Cold weather science projects to make your kids' snow day educational and fun

Cold weather science projects to make your kids' snow day educational and fun

"You're determined to make my snow day educational, aren't you?" my tween asked me in the most accusing tone of voice ever after I suggested another cold weather science project.

While I'm not that ambitious, she was right that I wanted to take advantage of the unusual cold this winter to try out some projects that would be both fun and interesting.

I am not a rocket scientist, I was an English major and so this is not hard core science, but these are still interesting science facts for kids of all ages. Also, I like warmth, and I'm not stupid, so I didn't head all the way outside. There are cold weather science experiments that can be done sticking no more than 2 extremities at a time outside my back door. Seriously, there is no school because this is weather is dangerous, so proceed accordingly.

Along those lines, for Project #1, review this chart that includes both windchill and frostbite times from the National Weather Service. We're in the 10 minutes to frostbite territory. Be safe.


  Project #2 - Bust out the thermometer

Sounds basic, but it may help them appreciate just what you're working with here. We compared what it was in the garage where the thermometer usually lives (which was about 15 degrees), in the living room and then outside (-11 degrees). Heck, do some math to figure out the differences. Even if your kid can handle it, it will help keep the brain fresh.

Project #3 - Throw boiling water outside.

Yup, we opened the door and heaved water into the air. And it was pretty awesome. First, we did room temperature water. That was pretty unremarkable. It stayed liquid and plopped into the snow.  Then we threw boiling water into the -11 degree air. That was awesome. It turned to snow, as you can see.

As explained on LiveScience by Mark Seeley, a climatologist at the University of Minnesota, "When it's cold outside, there's hardly any water vapor present in the air, whereas boiling water emits vapor very readily that's why it's steaming. When you throw the water up in the air, it breaks into much smaller droplets, so there's even more surface for water vapor to come off of."

"Now, cold air is very dense, and this makes its capacity to hold water vapor molecules very low. There's just fundamentally less space for the vapor molecules," Seeley explains. "So when you throw the boiling water up, suddenly the minus 22 air has more water vapor than it has room for. So the vapor precipitates out by clinging to microscopic particles in the air, such as sodium or calcium, and forming crystals. This is just what goes into the formation of snowflakes," Seeley said.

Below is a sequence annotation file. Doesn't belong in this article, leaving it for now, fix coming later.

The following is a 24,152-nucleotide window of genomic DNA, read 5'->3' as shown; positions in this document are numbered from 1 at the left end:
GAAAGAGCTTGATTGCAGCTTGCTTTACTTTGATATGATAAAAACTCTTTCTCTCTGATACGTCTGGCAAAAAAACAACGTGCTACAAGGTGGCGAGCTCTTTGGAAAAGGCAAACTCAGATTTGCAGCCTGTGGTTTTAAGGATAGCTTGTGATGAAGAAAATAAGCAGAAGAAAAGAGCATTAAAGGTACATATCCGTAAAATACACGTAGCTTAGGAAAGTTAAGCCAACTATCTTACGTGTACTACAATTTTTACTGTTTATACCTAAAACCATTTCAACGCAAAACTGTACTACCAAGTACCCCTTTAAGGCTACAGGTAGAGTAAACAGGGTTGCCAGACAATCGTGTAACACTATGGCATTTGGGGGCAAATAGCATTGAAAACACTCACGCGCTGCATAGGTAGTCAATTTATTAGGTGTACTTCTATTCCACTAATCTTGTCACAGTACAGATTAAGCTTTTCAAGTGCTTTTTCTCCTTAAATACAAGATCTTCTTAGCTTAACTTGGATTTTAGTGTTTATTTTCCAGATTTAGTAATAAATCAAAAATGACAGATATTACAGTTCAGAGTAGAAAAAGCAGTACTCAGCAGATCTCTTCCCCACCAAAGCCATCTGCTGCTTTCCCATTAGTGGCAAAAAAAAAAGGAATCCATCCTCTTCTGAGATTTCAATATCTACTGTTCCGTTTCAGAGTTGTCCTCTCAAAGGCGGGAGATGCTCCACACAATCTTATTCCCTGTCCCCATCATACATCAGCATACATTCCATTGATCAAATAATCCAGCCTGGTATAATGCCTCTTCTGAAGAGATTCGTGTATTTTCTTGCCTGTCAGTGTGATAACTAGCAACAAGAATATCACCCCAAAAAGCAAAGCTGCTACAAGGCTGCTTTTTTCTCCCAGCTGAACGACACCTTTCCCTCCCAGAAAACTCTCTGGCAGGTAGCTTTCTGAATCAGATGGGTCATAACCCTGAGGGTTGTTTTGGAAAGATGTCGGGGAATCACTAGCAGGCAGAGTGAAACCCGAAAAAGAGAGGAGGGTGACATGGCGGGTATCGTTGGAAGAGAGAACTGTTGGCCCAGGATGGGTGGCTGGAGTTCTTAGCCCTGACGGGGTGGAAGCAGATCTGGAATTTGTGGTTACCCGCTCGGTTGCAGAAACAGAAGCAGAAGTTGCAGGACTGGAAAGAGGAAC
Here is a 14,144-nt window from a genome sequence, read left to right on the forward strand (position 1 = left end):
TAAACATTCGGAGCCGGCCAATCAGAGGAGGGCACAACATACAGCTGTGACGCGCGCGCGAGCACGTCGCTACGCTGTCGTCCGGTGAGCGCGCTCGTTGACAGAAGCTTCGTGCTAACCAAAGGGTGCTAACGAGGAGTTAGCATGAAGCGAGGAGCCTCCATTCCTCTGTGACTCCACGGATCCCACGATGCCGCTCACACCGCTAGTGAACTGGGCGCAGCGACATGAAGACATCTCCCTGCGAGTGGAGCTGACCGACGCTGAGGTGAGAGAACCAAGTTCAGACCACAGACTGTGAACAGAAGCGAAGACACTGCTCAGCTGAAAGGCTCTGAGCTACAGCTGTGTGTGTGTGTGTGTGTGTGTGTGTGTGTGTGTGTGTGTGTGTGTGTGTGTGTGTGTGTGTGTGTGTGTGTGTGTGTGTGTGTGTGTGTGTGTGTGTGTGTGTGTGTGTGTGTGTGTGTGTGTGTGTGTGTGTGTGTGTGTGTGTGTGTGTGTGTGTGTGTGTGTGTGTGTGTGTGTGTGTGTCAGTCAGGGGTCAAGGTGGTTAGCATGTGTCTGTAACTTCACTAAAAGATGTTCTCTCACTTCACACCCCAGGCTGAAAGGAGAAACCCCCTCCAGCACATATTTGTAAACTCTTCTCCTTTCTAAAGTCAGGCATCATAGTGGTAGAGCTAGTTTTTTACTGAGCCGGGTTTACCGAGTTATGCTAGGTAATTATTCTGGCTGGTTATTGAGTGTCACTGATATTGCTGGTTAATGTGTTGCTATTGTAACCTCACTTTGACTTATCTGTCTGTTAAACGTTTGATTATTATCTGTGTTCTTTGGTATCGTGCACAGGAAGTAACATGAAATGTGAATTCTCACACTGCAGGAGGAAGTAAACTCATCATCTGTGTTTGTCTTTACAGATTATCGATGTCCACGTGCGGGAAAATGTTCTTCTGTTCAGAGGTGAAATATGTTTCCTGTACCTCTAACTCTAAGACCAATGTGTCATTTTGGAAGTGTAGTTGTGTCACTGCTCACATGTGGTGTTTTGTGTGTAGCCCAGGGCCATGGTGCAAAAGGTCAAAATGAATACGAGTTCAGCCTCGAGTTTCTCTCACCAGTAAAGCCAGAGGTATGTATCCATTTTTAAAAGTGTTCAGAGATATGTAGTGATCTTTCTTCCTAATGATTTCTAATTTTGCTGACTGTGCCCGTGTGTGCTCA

Safety Note: Be aware of the wind direction and have a grown up throw the water.

Project #4 - Freeze waterphoto-84, or other liquids, or t-shirts

See above about not being overly ambitious, so I put some water on a paper plate, set it outside and we started the timer. It didn't take long. Then we discussed surface area and why an "ice crust" formed first and it took longer for the ice to freeze all the way through. (Also a nice chance to review why walking on ponds that look frozen is not always safe.)

Compare the time it takes to freeze tap water versus salt water and any other kinds of liquid your kids want to compare.

Another fun trick it to hang a wet or damp t-shirt outside and see how long it takes to freeze. Have family members predict and congratulate the person who comes closest.

Project #5 - Look to the skiesBauq0HKCQAA8Ke8

When it's this cold, there are a lot of ice crystals in the atmosphere and the light refracting off of them can create a halo around the sun or even a faint rainbow to the left or right of the sun, which is sometimes called a "sun dog rainbow." We saw both today. And the rainbow is not a true rainbow - the difference between rainbows and sun dogs is explained here.

Project #6 - Blowing Frozen Bubbles

I keep our bubble solution in the garage. It is current frozen solid, but should be back to a liquid for tomorrow, when it is supposed to be warmer and less dangerous, especially in the afternoon. We will give this a go then. Get info and scientific explanation of the surface tension needed to make this cool experiment work from our friends to North who know their cold weather science, the Canada Science and Technology  Museum.

Project #7 - Maple Taffy

The New Abides was inspired by the candy Laura Ingalls Wilder made in the snow on a cold winter day long ago. I tried making it as a kid and with my girl a few years ago, without success. Maybe the third time will be the charm.

Some of these may seem young for tweens, but that doesn't mean that they won't enjoy them.

YOU MAY ALSO LIKE: 8 awesome science websites for kids and 5 indoor activities to keep kids busy on a snow day

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